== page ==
These projects all share the conviction that finding engaging ways to visualise and interact with data can inspire locals to get involved and become active volunteers. Tree stewardship is a model in which citizens and local government share the work of tree care, not just in seasonal crises like a drought but on a basis of long-term cooperation.

“We believe stewardship of our urban forests requires a team-based approach,” says Rachel Holmes from The Nature Conservancy. In collaboration with the U.S. Forest Service and the Center for Invasive Species and Ecosystem Health at the University of Georgia, she works on Healthy Trees, Healthy Cities, another tree care and mapping platform. “By first educating people about trees and what they need from us, and then providing an accessible mechanism through which people can meet these needs, we are hoping to inspire a lifelong connection to nature and commitment to its care.”

Sharing responsibility

Yet the burden of ownership which online stewardship seeks to foster is not always welcome. Some communities raise concerns about the maintenance costs of new trees. In San Francisco, for instance, homeowners, and not the city, bore legal responsibility for any damage caused by trees growing in the sidewalk adjoining their property — including eye-watering bills for root damage to sewers — until the law was changed in 2016.

Street trees also bear out the legacy of social and economic inequality. A 2016 study of the City of Los Angeles found the benefits offered by street trees was skewed, with nearly a fifth of the urban canopy growing in an area where only 1% of the population lives. At the same time, planting trees can seem tokenistic in the face of long-standing neglect. In Detroit, there was pushback against tree planting initiatives by communities who felt abandoned by city authorities in so many other ways that they felt no stake in the planting of trees. If city forests are to be recognised and protected as green infrastructure, with benefits available for all, then addressing inequality must also be part of that conversation.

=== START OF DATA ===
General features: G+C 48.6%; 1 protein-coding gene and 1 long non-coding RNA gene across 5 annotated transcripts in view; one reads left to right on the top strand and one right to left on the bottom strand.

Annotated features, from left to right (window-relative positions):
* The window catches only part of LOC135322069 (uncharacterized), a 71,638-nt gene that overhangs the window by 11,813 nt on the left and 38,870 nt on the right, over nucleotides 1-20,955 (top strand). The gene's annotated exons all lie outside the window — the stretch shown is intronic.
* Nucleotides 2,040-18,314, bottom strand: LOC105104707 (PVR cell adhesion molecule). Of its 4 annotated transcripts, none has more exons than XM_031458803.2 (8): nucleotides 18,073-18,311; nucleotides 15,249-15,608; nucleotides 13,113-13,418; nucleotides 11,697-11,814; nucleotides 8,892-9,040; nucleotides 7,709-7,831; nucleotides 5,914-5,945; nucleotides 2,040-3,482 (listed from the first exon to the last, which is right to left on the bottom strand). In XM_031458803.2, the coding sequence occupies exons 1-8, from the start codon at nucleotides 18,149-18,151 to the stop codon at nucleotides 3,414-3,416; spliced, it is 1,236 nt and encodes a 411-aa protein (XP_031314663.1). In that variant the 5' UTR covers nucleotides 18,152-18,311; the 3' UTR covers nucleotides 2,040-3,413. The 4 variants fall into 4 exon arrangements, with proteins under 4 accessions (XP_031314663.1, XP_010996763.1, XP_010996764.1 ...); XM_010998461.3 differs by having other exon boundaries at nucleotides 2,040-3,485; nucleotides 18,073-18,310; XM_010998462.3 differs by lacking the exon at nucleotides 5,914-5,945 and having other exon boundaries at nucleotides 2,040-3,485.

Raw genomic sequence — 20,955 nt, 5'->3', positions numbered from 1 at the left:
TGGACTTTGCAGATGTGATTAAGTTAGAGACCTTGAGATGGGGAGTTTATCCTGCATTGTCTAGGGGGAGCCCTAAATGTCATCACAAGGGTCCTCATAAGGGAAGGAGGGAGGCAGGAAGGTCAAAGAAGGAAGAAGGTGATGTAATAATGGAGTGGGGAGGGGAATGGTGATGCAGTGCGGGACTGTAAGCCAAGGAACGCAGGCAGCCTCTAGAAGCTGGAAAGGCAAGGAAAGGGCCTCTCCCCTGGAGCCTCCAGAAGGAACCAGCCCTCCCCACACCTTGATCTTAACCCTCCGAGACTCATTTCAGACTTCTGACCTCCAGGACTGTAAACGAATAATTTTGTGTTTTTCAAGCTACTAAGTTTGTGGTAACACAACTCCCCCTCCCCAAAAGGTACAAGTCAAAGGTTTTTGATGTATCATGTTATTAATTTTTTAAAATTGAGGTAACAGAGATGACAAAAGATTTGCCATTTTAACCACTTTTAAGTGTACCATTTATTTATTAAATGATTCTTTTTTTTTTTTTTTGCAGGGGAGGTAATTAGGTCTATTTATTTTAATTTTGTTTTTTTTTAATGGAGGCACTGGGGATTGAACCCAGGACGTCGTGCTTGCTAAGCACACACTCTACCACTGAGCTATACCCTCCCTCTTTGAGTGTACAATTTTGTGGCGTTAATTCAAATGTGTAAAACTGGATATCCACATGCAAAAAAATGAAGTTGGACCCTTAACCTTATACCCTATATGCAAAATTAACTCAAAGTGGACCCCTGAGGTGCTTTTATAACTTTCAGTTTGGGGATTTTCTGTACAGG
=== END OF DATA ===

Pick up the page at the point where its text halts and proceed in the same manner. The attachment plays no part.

For Julia Zimmerman, community apps like Gieß den Kiez can help us recognise trees as a point of connection in the shared life of a city, part of its past as well as its future.

“Berlin is and will hopefully stay a green city,” she says. Along with one of her favourite streets, Puschkinallee, towering plane trees have stood since the late 1870s, improbable survivors of history. Their loss would be shared by all Berliners. “Especially in a city like Berlin, where the past is extremely moving — and the trees have lived through all of it with us.”

Source: Written by Edward Belleville based in Berlin